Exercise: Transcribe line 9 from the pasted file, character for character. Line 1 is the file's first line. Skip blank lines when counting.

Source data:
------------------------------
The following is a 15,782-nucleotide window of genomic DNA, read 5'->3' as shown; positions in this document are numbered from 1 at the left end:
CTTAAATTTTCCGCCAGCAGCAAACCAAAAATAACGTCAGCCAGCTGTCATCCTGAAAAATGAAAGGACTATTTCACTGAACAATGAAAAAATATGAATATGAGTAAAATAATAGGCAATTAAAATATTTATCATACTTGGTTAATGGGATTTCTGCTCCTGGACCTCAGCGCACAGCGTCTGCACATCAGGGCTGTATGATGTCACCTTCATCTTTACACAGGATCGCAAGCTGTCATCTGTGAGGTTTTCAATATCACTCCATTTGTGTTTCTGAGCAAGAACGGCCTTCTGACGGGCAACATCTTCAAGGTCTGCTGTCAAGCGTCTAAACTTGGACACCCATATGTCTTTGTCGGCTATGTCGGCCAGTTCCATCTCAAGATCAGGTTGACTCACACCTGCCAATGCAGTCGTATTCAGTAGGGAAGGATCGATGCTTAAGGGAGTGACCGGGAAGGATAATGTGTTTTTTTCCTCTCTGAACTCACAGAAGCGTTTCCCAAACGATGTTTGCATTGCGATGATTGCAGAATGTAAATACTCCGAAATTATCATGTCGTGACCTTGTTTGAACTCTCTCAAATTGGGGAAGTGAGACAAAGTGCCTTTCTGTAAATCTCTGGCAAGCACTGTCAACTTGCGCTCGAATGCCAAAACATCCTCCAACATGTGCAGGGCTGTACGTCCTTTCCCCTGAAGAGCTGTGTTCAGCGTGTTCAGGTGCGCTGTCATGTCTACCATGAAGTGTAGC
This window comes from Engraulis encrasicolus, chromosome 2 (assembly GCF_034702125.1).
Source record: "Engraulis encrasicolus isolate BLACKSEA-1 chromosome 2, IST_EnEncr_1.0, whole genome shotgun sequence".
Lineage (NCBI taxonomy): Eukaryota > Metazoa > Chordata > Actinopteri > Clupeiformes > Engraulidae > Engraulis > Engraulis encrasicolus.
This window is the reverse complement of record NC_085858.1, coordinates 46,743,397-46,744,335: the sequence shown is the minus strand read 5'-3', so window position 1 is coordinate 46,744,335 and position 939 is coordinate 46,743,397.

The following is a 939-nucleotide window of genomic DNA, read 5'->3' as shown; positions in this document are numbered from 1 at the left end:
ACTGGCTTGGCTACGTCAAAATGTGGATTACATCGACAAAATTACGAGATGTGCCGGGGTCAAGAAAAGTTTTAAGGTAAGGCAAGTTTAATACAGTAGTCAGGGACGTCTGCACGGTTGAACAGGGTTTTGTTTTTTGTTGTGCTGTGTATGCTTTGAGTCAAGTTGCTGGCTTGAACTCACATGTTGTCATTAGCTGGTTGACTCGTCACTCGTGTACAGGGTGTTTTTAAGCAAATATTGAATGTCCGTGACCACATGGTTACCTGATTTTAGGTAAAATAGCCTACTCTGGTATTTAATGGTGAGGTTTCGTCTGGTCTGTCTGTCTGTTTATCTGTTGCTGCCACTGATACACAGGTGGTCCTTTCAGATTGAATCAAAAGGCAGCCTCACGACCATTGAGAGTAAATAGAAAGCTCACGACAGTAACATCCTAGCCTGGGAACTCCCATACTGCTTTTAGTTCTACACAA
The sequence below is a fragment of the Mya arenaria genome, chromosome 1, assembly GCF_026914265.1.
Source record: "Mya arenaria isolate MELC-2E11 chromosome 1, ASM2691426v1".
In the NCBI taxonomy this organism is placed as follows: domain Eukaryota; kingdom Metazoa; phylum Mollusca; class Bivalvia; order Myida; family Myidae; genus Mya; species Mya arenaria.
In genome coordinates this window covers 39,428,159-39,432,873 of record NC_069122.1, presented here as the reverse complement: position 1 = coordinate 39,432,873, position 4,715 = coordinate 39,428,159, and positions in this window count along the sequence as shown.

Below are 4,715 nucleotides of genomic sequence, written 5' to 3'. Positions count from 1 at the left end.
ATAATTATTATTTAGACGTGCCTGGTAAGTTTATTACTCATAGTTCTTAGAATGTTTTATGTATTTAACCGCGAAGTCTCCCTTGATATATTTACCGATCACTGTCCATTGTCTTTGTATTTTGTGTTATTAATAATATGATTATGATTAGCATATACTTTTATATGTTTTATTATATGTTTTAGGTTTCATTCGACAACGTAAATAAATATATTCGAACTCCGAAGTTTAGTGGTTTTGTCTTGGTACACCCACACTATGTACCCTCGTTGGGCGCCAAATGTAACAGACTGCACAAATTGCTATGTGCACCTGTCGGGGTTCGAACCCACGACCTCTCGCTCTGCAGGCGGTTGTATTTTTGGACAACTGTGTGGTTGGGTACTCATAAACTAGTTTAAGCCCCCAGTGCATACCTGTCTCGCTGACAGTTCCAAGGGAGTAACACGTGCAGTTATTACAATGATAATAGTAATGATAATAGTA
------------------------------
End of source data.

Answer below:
The sequence below is a fragment of the Mya arenaria genome, chromosome 1, assembly GCF_026914265.1.